Docs / Language Manual / Let Binding

You are currently looking at the v6.0 - v8.2 docs (Reason v3.6 syntax edition). You can find the latest manual page here.

(These docs are equivalent to the old BuckleScript docs before the ReScript rebrand)

Let Binding

A "let binding", in other languages, might be called a "variable declaration". let binds values to names. They can be seen and referenced by code that comes after them.

Reason (Old Syntax)ML (Older Syntax)JS Output
let greeting = "hello!";
let score = 10;
let newScore = 10 + score;

Block Scope

Bindings can be scoped through {}.

Reason (Old Syntax)ML (Older Syntax)JS Output
let message = {
  let part1 = "hello";
  let part2 = "world";
  part1 ++ " " ++ part2;
// `part1` and `part2` not accessible here!

The value of the last line of a scope is implicitly returned.

Design Decisions

ReScript's if, while and functions all use the same block scoping mecanism. The code below works not because of some special "if scope"; but simply because it's the same scope syntax and feature you just saw:

Reason (Old Syntax)ML (Older Syntax)JS Output
if (displayGreeting) {
  let message = "Enjoying the docs so far?";
// `message` not accessible here!

Bindings Are Immutable

Let bindings are "immutable", aka "cannot change". This helps our type system deduce and optimize much more than other languages (and in turn, help you more).

Binding Shadowing

The above restriction might sound unpractical at first. How would you change a value then? Usually, 2 ways:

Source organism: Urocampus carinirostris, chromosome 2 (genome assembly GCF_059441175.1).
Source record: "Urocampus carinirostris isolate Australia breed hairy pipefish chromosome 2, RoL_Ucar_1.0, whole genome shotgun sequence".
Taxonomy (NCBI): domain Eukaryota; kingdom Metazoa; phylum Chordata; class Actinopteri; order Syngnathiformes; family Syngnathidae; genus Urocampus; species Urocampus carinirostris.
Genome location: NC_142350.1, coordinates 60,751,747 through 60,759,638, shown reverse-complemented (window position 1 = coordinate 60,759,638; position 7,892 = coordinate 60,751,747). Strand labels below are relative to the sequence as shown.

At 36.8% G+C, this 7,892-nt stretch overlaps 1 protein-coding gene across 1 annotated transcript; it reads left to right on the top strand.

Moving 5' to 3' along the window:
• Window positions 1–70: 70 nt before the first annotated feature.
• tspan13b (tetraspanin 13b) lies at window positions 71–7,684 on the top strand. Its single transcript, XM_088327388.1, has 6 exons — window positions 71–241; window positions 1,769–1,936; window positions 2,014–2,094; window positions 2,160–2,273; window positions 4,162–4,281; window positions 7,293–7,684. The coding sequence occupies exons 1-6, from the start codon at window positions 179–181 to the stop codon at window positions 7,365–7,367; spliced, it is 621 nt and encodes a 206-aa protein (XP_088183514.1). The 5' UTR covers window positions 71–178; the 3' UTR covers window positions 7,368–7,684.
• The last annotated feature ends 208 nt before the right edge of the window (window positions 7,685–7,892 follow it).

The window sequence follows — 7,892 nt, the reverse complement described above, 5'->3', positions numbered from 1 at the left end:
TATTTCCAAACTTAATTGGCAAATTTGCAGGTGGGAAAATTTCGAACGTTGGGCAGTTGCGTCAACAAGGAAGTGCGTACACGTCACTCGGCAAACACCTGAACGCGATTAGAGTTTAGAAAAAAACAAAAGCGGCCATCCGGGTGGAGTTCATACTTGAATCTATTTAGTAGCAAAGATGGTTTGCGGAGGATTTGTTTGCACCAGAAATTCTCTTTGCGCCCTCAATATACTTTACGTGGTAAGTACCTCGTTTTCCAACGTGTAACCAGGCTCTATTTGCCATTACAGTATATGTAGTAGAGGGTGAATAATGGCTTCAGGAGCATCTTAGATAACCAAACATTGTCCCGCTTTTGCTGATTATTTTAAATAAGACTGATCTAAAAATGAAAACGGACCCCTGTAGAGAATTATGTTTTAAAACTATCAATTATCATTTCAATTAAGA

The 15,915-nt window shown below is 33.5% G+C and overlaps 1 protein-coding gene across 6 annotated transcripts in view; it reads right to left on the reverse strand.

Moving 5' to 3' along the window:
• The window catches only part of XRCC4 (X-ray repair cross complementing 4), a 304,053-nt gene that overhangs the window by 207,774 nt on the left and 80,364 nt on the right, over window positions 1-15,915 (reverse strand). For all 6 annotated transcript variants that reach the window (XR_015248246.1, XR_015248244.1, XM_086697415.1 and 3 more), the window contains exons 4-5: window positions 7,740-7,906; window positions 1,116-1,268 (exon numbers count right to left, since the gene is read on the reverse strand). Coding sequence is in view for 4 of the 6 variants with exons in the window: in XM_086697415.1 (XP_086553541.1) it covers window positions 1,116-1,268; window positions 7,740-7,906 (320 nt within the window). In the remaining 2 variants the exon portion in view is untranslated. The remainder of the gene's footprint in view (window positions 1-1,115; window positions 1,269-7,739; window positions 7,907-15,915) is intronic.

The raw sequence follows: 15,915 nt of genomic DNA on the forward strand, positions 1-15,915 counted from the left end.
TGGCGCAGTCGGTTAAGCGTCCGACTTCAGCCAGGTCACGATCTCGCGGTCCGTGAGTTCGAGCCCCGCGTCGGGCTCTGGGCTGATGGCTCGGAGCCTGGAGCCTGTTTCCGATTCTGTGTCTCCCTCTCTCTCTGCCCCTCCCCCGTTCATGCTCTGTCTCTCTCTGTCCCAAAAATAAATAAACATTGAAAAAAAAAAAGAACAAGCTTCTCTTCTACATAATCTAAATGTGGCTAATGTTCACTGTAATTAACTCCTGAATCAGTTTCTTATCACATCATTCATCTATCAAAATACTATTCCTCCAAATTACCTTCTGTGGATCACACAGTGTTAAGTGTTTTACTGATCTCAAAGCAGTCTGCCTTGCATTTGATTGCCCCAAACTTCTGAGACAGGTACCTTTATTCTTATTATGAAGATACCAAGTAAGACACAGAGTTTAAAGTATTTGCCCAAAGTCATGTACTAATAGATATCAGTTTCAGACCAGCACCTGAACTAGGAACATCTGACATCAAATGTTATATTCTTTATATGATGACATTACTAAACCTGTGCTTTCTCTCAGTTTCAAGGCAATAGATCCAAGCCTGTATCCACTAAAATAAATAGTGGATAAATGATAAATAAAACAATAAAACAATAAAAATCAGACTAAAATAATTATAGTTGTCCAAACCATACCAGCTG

The first is to realize that many times, what you want isn't to mutate a variable's value. For example, this JavaScript pattern:

var result = 0; result = calculate(result); result = calculateSomeMore(result); really just to comment on intermediate steps. You didn't need to mutate result at all! You could have just written this JS:

var result1 = 0; var result2 = calculate(result1); var result3 = calculateSomeMore(result2);

In ReScript, this obviously works too:

Reason (Old Syntax)ML (Older Syntax)JS Output
let result1 = 0;
let result2 = calculate(result1);
let result3 = calculateSomeMore(result2);

Additionally, reusing the same let binding name overshadows the previous bindings with the same name. So you can write this too:

Reason (Old Syntax)ML (Older Syntax)JS Output
let result = 0;
let result = calculate(result);
let result = calculateSomeMore(result);

(Though for the sake of clarity, we don't recommend this).

As a matter of fact, even this is valid code:

Reason (Old Syntax)ML (Older Syntax)JS Output
let result = "hello";
Js.log(result); // prints "hello"
let result = 1;
Js.log(result); // prints 1

The binding you refer to is whatever's the closest upward. No mutation here! If you need real mutation, e.g. passing a value around, have it modified by many pieces of code, we provide a slightly heavier mutation feature.

Private let bindings

Private let bindings are introduced in the release 7.2.

In the module system, everything is public by default, the only way to hide some values is by providing a separate signature to list public fields and their types:

module A: { let b: int } = { let a = 3 let b = 4 }

%private gives you an option to mark private fields directly

module A = { %%private(let a = 3) let b = 4 }

%private also applies to file level modules, so in some cases, users do not need to provide a separate interface file just to hide some particular values.

Note interface files are still recommended as a general best practice since they give you better separate compilation units and also they're better for documentation.

Still, %private is useful in the following scenarios:

  • Code generators. Some code generators want to hide some values but it is sometimes very hard or time consuming for code generators to synthesize the types for public fields.

  • Quick prototyping. During prototyping, we still want to hide some values, but the interface file is not stable yet, %private provide you such convenience.